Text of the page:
The Drop is a roguelike, and the sequel to The Reconstruction. It is cute and funny and wonderful and you should absolutely go play it, even if you disliked The Reconstruction.
The premise is that, five years after the end of The Reconstruction, the Drop opened up again, attracting explorers to investigate the new phenomenon. It also drew in people from all across the world, because it has some sort of reality-warping vortex effect that causes it to absorb and integrate parts of the land into itself. This includes anyone who was on the land at the time, so the caverns are filled with lost souls and remnants of various environments. To further complicate matters, rumors of a wish-granting dragon at the very bottom have popped up, attracting power-seeking adventurers as well. It’s a very interesting and bizarre setting, and paves the way for many different motivations among the heroes instead of just lazy heroic cliche for each one. (Cast is still a sausagefest though – I get that with most characters returning from a game that was also a sausagefest it was inevitable, but the dev couldn’t even achieve gender equality among the new faces? Why couldn’t the fih’jik have been women? Why couldn’t Sypak be a female from the capital? That would have made him so much more interesting, and we know the capital isn’t immune to the vortex since one of the floor themes is modeled after it. Come on, this isn’t hard.)
First of all, the flavor text. Oh wow, the flavor text. I spent the first 5 minutes of every playthrough just walking around the camp and talking to everybody. Not only are there tons of NPCs with interesting dialogue, they’re incredibly reactive and change in response to so many things – your race, your element, your progress in the dungeon, everything. They also feature a variety of voices and personalities instead of dull standard NPCs, which was fun. I particularly enjoyed how different all the greater shra were. This is something I perhaps didn’t mention as much as I should have, but The Reconstruction did have very good writing – characters, even minor NPCs, all had distinct and recognizable voices, often with clever or witty turns of phrase. This minimalist and character-focused story style really plays to the developer’s strengths, and I enjoyed it a lot. The narration, too – I did complain in The Reconstruction that the snarky narrator was a little overbearing at times, but here, when it’s your only voice during the gameplay, it works perfectly. The item descriptions, use text, and thought snippets are all either utterly hilarious or simply very well-done. In particular, while the mechanism of having to swallow stuff whole to figure out what it is was unrealistic and a bit punishing, I loved how the game rolled with it such that you only realize you made a mistake when the narrator gives you a hilarious deadpan scolding like “Tastes like dirt. Probably because it is.” Takes the sting off of some of the more crippling decisions.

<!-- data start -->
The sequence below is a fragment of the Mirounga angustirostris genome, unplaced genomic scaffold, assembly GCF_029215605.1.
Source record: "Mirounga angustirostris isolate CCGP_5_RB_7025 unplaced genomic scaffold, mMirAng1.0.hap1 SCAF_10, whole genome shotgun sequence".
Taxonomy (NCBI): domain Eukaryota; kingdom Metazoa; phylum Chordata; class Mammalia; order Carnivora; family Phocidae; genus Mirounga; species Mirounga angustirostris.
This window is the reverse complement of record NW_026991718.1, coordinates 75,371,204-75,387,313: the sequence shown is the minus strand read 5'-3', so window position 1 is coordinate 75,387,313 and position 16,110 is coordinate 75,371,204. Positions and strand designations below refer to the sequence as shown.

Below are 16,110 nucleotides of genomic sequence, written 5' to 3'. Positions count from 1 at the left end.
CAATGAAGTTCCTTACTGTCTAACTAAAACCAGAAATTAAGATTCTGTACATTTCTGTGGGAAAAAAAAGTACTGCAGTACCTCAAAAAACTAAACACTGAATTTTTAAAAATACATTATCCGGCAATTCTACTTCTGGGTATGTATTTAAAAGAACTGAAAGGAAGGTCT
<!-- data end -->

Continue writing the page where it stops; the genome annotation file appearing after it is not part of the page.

I’m not sure how well I can comment on the gameplay. I’m not a big roguelike fan so I can’t really say how well it upholds the genre, but I found it enjoyable despite not liking roguelikes, so that’s something? I suppose what’s usually the dealbreaker for me is the permadeath – though it does provide tension and encourage careful play, I think it’s far too punishing to erase all your progress like that, especially in a genre so dependent on random chance. There were quite a few times in this where I just spawned in front of a giant group of monsters, and in that situation there’s really nothing you can do. I felt that defeat here was punishing enough while still allowing you to get back on your feet, which was a good balance. And there’s a permadeath mode for purists anyway, so everyone’s happy.
I will say that I was a bit let down by the environment mechanics. Leading up to the game’s release (and on the gamepage itself), the developer talked up how you would be able to manipulate the environment to your advantage and conflicts would often depend on this strategy. In practice… not really. The environmental effects just aren’t frequent or useful enough. Sure, I could boil the water to inflict some paltry DoT on this enemy… or I could just hit its elemental weakness and kill it in two hits, probably inflicting the DoT in the process because practically every spell does. I think the only one that I used with any consistency was the shock + water = stun one, since both of those two components are common enough that you’ll see it a lot and the effect is really useful. Grass + fire = fire was also good in theory since fire is so debilitating, but I just couldn’t seem to find it often enough. To be honest, I usually triggered them by accident. I think the real problem here is how limited your spell slots are; I don’t really have time to run through all my available spells and switch to one that might provide some slight tactical advantage when the enemy is already coming after me and I can just kill it quickly. The other half of this are enemy traits, which are just too hard to plan around since they’re so hard to discover and I could never keep them straight between playthroughs. When you get lucky and find a phobia that’s nice, but it just results in you spamming that spell until they’re dead instead of any truly clever strategy. Once you get the panic and stun spells they become unnecessary anyway. And speaking of which, the panic and stun spells were super gamebreaking. Once I got Stoneslide, Unstable Mind, or Impure Thoughts, that was all I ever used. Even the final boss is vulnerable to them! The only things that ever became dangerous after that were ambushes, groups, and those special monsters who think it’s funny to be immune to stun. Those are all pretty rare, though.